‘Afterlife’ is the sequel fans have been waiting for
“Ghostbusters: Afterlife” is a bit slow in its first act, leaving viewers wondering when they’ll see the first ghost.
But clues begin to accumulate. And once the action begins, “Ghostbusters Afterlife” is a fun roller coaster that honors the legacy started back in 1984.
The movie offers nostalgia for fans who saw the original “Ghostbusters” when it first haunted theaters and young, quirky characters for a new generation. There’s something for everyone, and there are some cool Easter eggs linking “Ghostbusters: Afterlife” to the movie that started it all. The homages vary from characters to props to specific details. Watch carefully.
As the plot builds, fans get to see Dan Aykroyd, Bill Murray and Ernie Hudson, for the first time since the 1980s, as their original characters: Dr. Raymond Stantz, Dr. Peter Venkman and Winston Zeddemore. And Annie Potts, whose deadpan approach was a funny highlight of the first “Ghostbusters” movie, is back as Janine Melnitz.
Fans of the first movie will get more treats if they watch the scene just before the closing credits and a pivotal scene at the very end of the credits. Stick around.
The original actors don’t have a lot of time on screen, but what they have is integral to the movie’s plot. These aren’t just cameos.
No surprise there. The story is based on the first film’s plot, and there are other connections.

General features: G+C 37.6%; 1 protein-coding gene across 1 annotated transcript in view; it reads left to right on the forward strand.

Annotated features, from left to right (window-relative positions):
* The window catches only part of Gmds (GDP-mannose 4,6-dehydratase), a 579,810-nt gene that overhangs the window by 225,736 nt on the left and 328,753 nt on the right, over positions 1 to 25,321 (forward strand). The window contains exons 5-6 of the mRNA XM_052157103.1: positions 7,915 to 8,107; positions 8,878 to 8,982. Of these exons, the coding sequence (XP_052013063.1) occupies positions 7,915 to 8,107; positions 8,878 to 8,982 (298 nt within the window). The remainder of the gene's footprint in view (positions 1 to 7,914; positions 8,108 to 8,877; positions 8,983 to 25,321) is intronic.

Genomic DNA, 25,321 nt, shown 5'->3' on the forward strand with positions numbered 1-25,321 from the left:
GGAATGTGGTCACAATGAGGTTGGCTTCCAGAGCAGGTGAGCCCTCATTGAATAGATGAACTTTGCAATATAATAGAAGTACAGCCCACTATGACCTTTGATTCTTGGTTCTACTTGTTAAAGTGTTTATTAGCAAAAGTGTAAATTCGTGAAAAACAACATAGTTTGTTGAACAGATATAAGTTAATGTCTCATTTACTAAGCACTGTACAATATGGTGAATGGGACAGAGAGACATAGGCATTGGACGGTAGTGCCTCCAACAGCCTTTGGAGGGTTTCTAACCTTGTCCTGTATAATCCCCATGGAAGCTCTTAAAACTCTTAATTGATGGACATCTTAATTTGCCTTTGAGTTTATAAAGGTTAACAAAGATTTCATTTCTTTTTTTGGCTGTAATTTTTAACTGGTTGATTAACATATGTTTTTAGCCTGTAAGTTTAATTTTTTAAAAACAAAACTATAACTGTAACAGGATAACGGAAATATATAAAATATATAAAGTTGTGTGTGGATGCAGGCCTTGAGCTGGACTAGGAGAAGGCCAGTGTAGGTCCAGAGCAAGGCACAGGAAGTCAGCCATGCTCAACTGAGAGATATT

The story was co-written by Gil Kenan and director Jason Reitman, whose father, Ivan Reitman, directed the first film. Ivan Reitman, who has had a home in Montecito, produced “Afterlife,” and Mr. Aykroyd and Mr. Kenan are among the executive producers.
The new story sets the stage for what is essentially “Ghostbusters: The Next Generation” with intriguing, young characters.
There are some minor plot spoilers ahead.
Mckenna Grace stars as Phoebe, the 12-year-old granddaughter of ghostbuster Egon Spengler from the first two movies, and with her circular glasses and serious facial expressions, she resembles the actor who played Egon, the late Harold Ramis.
“Ghostbusters: Alive” succeeds largely because of Grace’s performance. Like Egon, she’s smart, but isn’t entirely comfortable with the world around her. Her older brother, Trevor (Finn Wolfhard), seems more confident but lacks her intelligence, and he has his share of awkward moments.
Their mother, Callie (Carrie Coon), is single and trying to raise them despite financial problems. She’s estranged from her father, Egon.
When Egon dies, Callie inherits his house and farm in the middle of nowhere. The kids hate moving there, but they need a place to live.
Fortunately, Phoebe meets a friend who calls himself Podcast (Logan Kim), and they become pals with their summer school teacher, Mr. Grooberson (Paul Rudd). Trevor meets Lucky (Celeste O’Connor), and a new team of ghostbusters is emerging.
Just in time, because the spirits are returning.
Well, as is common in movies like this one, the kids are smarter than the adults in their community, which is a good thing because the grownups are oblivious to the danger.
All the excitement is accompanied by great comedy, including hilarious scenes that will please fans of the first movie.
And “Afterlife” succeeds because the actors realize the secret to being funny is to take everything very seriously. Which is exactly what “Afterlife” does, along with providing some heartfelt moments about what it means to be a family.
“Ghostbusters: Afterlife” leaves the door open for a sequel, which is fortunate, because if the ghosts come back, “who you gonna call?”